According to the latest medical statistics, it is estimated that heart disease will be the leading cause of death in the United States for the rest of our lives. This is not a future where we can easily avoid this. While people who live in countries where "heart disease" does not exist are likely to have a good life expectancy, nearly everyone else will suffer from this deadly and chronic condition within their lifetime. And that is why you should go to a leading echocardiology center for your cardiac risk assessment.

An electrocardiogram is probably the simplest and most effective way to identify any problems with your heart's rhythm and electrical activity. With each beat, your heart produces electrical impulses, and sensors can help detect those signals. A machine is used to capture these signals, and then a physician examines them to determine whether or not they are abnormal.

An electrocardiogram may be recommended by a general practitioner (GP), a cardiologist, or any other type of clinician who is concerned that you may be experiencing issues related to your heart. An expert healthcare practitioner can perform the test at a medical facility or your primary care provider's office. It is worth mentioning that even though they have the same name, ECGs and echocardiograms are not the same.

When Your Doctor Might Order an ECG

An ECG is frequently used in conjunction with other tests to aid in diagnosing and monitoring heart-related diseases. Lightheadedness, palpitations, and shortness of breath are all signs of cardiac disease that may be investigated with this test. It may be used for your cardiac risk assessment and to detect certain conditions, such as:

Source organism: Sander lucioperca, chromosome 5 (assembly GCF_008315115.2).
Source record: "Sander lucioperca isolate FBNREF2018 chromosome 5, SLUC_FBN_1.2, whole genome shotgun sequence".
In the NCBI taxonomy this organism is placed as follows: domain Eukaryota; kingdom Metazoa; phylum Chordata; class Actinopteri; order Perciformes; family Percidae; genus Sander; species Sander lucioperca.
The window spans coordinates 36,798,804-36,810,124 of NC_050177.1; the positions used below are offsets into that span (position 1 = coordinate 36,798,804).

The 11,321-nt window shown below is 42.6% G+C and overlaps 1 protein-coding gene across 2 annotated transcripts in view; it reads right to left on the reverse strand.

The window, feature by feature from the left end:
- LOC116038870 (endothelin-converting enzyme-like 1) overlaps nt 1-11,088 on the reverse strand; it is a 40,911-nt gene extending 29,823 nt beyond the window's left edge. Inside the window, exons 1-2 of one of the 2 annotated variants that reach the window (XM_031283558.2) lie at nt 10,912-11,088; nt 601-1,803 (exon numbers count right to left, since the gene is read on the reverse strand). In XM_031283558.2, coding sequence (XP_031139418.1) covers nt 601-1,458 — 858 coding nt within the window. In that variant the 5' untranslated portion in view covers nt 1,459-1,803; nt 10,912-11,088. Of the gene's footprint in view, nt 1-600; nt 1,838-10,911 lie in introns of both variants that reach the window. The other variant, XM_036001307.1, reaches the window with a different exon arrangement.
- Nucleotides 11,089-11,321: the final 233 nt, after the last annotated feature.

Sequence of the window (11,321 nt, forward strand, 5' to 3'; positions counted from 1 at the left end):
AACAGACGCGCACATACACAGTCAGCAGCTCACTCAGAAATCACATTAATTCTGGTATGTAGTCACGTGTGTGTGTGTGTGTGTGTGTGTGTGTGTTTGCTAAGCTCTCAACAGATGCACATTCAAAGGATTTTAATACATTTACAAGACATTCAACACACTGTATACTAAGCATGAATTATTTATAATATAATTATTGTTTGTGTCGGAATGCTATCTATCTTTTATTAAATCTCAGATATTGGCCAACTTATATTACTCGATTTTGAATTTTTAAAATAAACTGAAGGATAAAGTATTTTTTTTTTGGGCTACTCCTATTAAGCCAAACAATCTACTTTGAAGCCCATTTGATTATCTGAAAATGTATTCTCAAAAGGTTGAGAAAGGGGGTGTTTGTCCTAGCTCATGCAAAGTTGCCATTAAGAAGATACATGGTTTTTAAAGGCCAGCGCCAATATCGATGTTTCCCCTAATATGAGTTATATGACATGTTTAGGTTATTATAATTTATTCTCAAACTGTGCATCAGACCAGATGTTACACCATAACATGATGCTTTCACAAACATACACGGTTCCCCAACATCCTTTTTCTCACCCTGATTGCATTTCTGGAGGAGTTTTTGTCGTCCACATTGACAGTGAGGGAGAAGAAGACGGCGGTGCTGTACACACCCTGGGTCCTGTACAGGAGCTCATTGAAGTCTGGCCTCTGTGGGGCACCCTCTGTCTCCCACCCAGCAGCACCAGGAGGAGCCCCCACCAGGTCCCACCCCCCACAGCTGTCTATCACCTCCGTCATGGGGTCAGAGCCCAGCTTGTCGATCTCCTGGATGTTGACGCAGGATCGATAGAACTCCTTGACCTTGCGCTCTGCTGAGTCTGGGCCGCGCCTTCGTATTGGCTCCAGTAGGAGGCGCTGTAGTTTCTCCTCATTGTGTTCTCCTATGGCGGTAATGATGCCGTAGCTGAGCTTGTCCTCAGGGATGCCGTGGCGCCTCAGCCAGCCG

• Arrhythmias, a condition in which the heart beats irregularly or excessively slowly.
• Coronary heart disease, which occurs when the blood flow to the heart is obstructed or disrupted due to a buildup of plaque in the coronary arteries
• Heart attacks, which occur when there is an abrupt obstruction in the blood flow to the heart
• Cardiomyopathy, a condition in which the walls of the heart become thicker or swollen

A person who has previously been diagnosed with a heart problem or who is taking medicine that is known to possibly impact the heart can also be monitored over time using a series of electrocardiograms (ECGs).


An ECG can prove extremely beneficial in identifying certain health conditions. It is an important tool for someone who has a poor diet or has other risk factors for developing cardiovascular disease. But, you need to keep in mind that sometimes, you need further evaluation, and that is when you should consider going to a leading echocardiology center for an echocardiogram, which gives a better indication of your cardiac risk assessment.

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